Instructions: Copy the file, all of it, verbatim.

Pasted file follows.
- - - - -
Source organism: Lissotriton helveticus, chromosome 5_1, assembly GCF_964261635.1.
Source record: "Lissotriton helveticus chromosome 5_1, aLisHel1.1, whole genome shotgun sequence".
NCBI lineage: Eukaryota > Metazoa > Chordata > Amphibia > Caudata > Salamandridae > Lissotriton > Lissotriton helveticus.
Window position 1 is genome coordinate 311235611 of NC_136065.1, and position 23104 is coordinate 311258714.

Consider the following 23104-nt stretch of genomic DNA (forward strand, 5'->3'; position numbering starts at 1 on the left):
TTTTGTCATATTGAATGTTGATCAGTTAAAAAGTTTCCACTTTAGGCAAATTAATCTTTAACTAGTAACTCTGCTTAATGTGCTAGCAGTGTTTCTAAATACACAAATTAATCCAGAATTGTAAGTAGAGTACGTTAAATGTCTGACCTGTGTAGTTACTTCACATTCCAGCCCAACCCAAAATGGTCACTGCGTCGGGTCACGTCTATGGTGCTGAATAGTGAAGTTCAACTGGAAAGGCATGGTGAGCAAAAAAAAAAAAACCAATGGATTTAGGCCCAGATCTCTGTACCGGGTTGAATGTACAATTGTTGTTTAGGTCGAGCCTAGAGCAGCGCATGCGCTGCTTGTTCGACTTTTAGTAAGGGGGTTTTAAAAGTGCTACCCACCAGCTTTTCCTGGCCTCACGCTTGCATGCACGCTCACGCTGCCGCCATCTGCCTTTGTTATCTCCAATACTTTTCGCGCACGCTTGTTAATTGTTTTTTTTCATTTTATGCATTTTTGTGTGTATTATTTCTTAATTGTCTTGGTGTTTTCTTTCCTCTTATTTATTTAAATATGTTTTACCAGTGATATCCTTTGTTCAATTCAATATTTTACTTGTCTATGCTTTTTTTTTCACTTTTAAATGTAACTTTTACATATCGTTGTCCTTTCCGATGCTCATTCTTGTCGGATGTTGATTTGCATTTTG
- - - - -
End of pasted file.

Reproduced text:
Source organism: Lissotriton helveticus, chromosome 5_1, assembly GCF_964261635.1.
Source record: "Lissotriton helveticus chromosome 5_1, aLisHel1.1, whole genome shotgun sequence".
NCBI lineage: Eukaryota > Metazoa > Chordata > Amphibia > Caudata > Salamandridae > Lissotriton > Lissotriton helveticus.
Window position 1 is genome coordinate 311235611 of NC_136065.1, and position 23104 is coordinate 311258714.

Consider the following 23104-nt stretch of genomic DNA (forward strand, 5'->3'; position numbering starts at 1 on the left):
TTTTGTCATATTGAATGTTGATCAGTTAAAAAGTTTCCACTTTAGGCAAATTAATCTTTAACTAGTAACTCTGCTTAATGTGCTAGCAGTGTTTCTAAATACACAAATTAATCCAGAATTGTAAGTAGAGTACGTTAAATGTCTGACCTGTGTAGTTACTTCACATTCCAGCCCAACCCAAAATGGTCACTGCGTCGGGTCACGTCTATGGTGCTGAATAGTGAAGTTCAACTGGAAAGGCATGGTGAGCAAAAAAAAAAAAACCAATGGATTTAGGCCCAGATCTCTGTACCGGGTTGAATGTACAATTGTTGTTTAGGTCGAGCCTAGAGCAGCGCATGCGCTGCTTGTTCGACTTTTAGTAAGGGGGTTTTAAAAGTGCTACCCACCAGCTTTTCCTGGCCTCACGCTTGCATGCACGCTCACGCTGCCGCCATCTGCCTTTGTTATCTCCAATACTTTTCGCGCACGCTTGTTAATTGTTTTTTTTCATTTTATGCATTTTTGTGTGTATTATTTCTTAATTGTCTTGGTGTTTTCTTTCCTCTTATTTATTTAAATATGTTTTACCAGTGATATCCTTTGTTCAATTCAATATTTTACTTGTCTATGCTTTTTTTTTCACTTTTAAATGTAACTTTTACATATCGTTGTCCTTTCCGATGCTCATTCTTGTCGGATGTTGATTTGCATTTTG